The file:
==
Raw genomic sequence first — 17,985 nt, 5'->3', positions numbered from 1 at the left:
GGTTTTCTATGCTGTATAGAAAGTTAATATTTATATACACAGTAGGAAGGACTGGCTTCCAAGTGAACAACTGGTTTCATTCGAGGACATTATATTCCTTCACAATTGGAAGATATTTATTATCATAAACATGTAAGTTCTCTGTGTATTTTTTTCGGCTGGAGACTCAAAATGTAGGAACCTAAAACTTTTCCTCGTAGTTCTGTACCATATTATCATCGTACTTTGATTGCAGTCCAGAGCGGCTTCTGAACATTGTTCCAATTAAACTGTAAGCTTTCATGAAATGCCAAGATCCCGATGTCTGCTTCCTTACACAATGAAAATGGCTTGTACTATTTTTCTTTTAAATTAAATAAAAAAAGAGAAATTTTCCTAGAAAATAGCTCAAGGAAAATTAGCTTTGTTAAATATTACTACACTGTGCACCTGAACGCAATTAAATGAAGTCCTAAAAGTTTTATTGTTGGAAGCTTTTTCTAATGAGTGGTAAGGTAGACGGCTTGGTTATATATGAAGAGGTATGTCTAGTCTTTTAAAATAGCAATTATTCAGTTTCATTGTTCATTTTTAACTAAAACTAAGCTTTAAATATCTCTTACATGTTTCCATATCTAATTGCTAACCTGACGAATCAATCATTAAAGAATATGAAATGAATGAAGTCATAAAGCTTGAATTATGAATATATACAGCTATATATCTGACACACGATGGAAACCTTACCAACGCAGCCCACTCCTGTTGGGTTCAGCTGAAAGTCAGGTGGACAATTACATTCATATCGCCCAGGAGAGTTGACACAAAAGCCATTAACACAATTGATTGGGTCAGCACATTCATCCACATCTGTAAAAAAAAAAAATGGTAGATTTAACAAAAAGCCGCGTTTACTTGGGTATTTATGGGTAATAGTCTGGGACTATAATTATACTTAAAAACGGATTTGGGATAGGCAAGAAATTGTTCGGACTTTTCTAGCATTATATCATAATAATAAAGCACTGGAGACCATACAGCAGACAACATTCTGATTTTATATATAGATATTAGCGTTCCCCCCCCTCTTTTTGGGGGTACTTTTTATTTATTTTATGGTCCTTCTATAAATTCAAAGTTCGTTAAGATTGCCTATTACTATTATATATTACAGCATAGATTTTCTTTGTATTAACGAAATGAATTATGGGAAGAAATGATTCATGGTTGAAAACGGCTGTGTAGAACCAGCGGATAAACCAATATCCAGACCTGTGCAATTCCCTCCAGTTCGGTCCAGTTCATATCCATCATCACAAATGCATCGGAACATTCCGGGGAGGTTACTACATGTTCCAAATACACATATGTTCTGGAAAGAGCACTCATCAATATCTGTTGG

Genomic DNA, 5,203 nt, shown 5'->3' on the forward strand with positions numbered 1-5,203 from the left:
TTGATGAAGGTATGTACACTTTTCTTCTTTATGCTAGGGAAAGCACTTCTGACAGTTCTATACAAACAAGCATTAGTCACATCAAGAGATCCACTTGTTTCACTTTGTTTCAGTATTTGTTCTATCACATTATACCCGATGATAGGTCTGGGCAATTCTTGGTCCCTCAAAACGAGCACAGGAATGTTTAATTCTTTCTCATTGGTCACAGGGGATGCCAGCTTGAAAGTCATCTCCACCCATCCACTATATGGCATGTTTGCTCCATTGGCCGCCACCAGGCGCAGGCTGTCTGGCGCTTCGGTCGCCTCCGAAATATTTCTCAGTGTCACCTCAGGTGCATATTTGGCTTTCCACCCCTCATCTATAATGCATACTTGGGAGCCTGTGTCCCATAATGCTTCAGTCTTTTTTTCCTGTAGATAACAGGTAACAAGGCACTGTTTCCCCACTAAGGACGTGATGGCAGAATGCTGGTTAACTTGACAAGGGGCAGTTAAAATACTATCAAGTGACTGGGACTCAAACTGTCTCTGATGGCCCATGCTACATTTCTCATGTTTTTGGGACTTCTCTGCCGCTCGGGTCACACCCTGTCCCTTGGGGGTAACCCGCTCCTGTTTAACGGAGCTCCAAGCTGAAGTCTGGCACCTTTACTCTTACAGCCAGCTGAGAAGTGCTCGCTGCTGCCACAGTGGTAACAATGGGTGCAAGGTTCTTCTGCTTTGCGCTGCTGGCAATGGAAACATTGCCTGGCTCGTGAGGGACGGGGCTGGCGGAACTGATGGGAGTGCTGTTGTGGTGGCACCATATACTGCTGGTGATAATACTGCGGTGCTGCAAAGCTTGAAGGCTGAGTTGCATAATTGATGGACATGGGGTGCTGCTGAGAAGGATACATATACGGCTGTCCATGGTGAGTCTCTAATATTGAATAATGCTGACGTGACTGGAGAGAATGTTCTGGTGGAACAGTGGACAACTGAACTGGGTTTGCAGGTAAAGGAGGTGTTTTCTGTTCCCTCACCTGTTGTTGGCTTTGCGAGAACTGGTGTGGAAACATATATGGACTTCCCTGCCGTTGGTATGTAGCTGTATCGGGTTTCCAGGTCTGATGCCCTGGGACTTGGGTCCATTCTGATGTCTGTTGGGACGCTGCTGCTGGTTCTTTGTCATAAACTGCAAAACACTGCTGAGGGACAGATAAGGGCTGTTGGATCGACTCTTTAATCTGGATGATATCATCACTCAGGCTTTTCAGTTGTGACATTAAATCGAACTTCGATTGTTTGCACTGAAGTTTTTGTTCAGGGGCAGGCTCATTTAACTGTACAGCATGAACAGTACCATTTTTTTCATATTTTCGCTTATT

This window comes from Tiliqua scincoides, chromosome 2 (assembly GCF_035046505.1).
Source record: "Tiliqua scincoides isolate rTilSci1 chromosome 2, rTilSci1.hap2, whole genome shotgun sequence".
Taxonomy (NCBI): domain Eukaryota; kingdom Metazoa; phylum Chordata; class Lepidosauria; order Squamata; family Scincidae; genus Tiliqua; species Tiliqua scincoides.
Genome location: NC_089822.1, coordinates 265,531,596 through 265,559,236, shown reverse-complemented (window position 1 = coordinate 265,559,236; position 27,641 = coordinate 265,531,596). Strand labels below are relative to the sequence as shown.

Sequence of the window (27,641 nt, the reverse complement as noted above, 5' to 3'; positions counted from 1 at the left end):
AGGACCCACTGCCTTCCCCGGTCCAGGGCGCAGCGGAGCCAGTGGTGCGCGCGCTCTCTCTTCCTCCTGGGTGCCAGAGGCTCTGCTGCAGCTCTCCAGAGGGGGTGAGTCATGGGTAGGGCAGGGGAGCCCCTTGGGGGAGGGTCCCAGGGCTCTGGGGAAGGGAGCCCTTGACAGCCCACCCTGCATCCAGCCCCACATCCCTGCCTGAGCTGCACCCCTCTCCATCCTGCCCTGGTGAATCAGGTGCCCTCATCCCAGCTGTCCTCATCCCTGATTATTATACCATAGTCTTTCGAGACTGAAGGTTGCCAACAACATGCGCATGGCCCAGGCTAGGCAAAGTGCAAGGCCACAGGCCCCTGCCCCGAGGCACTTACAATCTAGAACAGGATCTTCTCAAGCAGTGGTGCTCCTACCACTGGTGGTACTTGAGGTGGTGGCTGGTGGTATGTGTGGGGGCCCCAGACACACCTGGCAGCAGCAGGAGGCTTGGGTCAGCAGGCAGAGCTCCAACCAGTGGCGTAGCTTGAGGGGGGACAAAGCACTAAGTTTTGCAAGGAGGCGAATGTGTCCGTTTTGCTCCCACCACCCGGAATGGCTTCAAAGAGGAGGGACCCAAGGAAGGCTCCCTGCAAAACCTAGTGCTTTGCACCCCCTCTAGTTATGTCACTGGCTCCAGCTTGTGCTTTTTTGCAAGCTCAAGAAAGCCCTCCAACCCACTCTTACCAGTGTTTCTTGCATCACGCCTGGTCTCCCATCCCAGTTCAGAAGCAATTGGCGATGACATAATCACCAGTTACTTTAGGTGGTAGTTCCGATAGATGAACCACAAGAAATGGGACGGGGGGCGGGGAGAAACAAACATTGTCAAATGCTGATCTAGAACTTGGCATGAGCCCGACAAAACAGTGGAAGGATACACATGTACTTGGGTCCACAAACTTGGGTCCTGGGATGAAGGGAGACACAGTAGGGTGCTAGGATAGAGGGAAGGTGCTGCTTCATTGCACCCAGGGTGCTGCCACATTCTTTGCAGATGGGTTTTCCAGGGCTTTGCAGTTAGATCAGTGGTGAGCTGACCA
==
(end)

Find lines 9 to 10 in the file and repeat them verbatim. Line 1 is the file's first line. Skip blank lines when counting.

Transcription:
Sequence of the window (27,641 nt, the reverse complement as noted above, 5' to 3'; positions counted from 1 at the left end):
AGGACCCACTGCCTTCCCCGGTCCAGGGCGCAGCGGAGCCAGTGGTGCGCGCGCTCTCTCTTCCTCCTGGGTGCCAGAGGCTCTGCTGCAGCTCTCCAGAGGGGGTGAGTCATGGGTAGGGCAGGGGAGCCCCTTGGGGGAGGGTCCCAGGGCTCTGGGGAAGGGAGCCCTTGACAGCCCACCCTGCATCCAGCCCCACATCCCTGCCTGAGCTGCACCCCTCTCCATCCTGCCCTGGTGAATCAGGTGCCCTCATCCCAGCTGTCCTCATCCCTGATTATTATACCATAGTCTTTCGAGACTGAAGGTTGCCAACAACATGCGCATGGCCCAGGCTAGGCAAAGTGCAAGGCCACAGGCCCCTGCCCCGAGGCACTTACAATCTAGAACAGGATCTTCTCAAGCAGTGGTGCTCCTACCACTGGTGGTACTTGAGGTGGTGGCTGGTGGTATGTGTGGGGGCCCCAGACACACCTGGCAGCAGCAGGAGGCTTGGGTCAGCAGGCAGAGCTCCAACCAGTGGCGTAGCTTGAGGGGGGACAAAGCACTAAGTTTTGCAAGGAGGCGAATGTGTCCGTTTTGCTCCCACCACCCGGAATGGCTTCAAAGAGGAGGGACCCAAGGAAGGCTCCCTGCAAAACCTAGTGCTTTGCACCCCCTCTAGTTATGTCACTGGCTCCAGCTTGTGCTTTTTTGCAAGCTCAAGAAAGCCCTCCAACCCACTCTTACCAGTGTTTCTTGCATCACGCCTGGTCTCCCATCCCAGTTCAGAAGCAATTGGCGATGACATAATCACCAGTTACTTTAGGTGGTAGTTCCGATAGATGAACCACAAGAAATGGGACGGGGGGCGGGGAGAAACAAACATTGTCAAATGCTGATCTAGAACTTGGCATGAGCCCGACAAAACAGTGGAAGGATACACATGTACTTGGGTCCACAAACTTGGGTCCTGGGATGAAGGGAGACACAGTAGGGTGCTAGGATAGAGGGAAGGTGCTGCTTCATTGCACCCAGGGTGCTGCCACATTCTTTGCAGATGGGTTTTCCAGGGCTTTGCAGTTAGATCAGTGGTGAGCTGACCA